Scientific American says 7,000 different types of tomatoes are cultivated around the world. But how many can you find at your local market or super market?
Tomato belongs to the large and diverse Nightshades family (or Solanaceae). With more than three thousand species, it includes major “Old world” crops, such as eggplant from Asia, and “New world” ones, like potatoes and peppers from South America. Like potatoes, tomatoes originated in the Andean region, but where exactly it was domesticated is still unclear. Some studies say it was Peru; others say Mexico, in the Vera Cruz Puebla area. The word “tomato” comes probably from the Mexican Nahua people word “Tomatl”, which described “plants bearing globous and juicy fruit”.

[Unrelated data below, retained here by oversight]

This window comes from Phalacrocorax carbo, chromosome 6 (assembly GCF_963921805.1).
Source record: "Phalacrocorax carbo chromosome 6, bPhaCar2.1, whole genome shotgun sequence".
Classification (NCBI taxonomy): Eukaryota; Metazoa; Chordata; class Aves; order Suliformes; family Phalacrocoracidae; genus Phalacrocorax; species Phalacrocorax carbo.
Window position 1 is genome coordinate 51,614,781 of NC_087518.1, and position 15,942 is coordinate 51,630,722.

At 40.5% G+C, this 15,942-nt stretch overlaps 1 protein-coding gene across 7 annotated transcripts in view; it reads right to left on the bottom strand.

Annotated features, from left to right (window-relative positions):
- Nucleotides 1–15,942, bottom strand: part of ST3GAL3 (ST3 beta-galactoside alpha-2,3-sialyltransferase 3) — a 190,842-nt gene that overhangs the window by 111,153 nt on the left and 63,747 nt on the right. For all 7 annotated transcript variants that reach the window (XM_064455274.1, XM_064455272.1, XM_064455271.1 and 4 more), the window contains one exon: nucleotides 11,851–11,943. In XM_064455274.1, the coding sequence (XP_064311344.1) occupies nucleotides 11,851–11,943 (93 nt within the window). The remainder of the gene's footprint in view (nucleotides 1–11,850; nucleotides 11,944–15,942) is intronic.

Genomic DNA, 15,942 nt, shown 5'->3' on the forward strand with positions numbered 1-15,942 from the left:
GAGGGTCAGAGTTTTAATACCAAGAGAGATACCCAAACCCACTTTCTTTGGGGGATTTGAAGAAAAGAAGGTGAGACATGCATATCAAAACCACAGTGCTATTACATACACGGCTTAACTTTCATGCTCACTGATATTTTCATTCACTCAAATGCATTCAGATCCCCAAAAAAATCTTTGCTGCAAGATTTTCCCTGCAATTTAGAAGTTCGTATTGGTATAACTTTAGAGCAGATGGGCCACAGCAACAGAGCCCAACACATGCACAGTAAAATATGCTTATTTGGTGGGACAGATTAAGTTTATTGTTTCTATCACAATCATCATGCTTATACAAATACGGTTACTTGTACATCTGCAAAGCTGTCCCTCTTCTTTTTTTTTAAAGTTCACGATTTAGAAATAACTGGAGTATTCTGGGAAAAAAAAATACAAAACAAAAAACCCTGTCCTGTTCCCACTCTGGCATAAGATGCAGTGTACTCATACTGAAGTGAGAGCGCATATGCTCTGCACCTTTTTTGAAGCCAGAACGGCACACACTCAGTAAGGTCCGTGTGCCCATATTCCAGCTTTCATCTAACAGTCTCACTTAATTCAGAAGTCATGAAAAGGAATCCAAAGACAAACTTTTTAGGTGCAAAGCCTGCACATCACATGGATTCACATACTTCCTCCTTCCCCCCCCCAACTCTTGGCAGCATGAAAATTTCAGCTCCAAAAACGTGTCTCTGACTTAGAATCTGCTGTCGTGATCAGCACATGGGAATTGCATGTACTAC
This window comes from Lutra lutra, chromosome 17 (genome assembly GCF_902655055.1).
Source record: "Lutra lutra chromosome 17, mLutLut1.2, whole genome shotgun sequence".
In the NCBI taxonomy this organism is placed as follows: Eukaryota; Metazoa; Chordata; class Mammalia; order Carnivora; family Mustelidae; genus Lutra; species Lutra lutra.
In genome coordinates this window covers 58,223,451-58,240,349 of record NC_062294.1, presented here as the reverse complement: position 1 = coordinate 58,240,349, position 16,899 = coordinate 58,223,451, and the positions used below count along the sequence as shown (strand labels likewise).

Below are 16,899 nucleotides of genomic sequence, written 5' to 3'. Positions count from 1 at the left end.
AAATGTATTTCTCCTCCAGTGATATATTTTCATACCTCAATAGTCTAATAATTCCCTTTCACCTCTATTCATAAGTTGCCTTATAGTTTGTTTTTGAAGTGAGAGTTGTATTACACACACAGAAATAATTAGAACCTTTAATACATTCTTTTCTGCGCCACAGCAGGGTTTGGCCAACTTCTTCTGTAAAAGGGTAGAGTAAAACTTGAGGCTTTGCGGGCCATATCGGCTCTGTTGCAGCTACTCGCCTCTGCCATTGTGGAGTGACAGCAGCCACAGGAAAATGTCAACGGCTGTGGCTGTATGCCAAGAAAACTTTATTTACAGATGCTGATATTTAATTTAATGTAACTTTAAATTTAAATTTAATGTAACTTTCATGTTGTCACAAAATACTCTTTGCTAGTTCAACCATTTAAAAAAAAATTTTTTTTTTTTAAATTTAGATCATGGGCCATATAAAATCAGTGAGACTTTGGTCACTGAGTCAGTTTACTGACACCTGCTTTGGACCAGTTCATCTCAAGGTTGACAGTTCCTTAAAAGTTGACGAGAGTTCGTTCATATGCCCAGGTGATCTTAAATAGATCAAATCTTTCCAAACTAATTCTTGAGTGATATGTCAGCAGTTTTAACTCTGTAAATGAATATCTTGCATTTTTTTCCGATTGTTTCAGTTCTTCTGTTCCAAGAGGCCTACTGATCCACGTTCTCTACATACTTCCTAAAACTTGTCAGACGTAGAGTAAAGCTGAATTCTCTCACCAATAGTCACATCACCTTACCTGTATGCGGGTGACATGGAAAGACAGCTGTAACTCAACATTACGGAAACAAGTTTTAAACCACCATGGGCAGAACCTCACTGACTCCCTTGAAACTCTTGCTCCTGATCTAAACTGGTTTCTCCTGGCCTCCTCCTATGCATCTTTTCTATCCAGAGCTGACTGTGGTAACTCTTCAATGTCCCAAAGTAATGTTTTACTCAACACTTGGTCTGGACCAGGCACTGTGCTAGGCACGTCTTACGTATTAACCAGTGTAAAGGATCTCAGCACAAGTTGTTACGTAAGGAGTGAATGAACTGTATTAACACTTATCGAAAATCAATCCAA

The tomato was introduced to Europe in the mid-1500s, but up until the early 1800s, its fruit was thought to be poisonous, and thus used only as ornamental plants. Commercial production began after the 1860s, when tomatoes were finally accepted by consumers. Today, tomato ranks among the top vegetables being produced around the world. The top five largest tomato producers are: China, Europe, India, the USA and Turkey. Together, they account for 70% of global production.
This campaign is made possible by the generous support of Corteva Agriscience.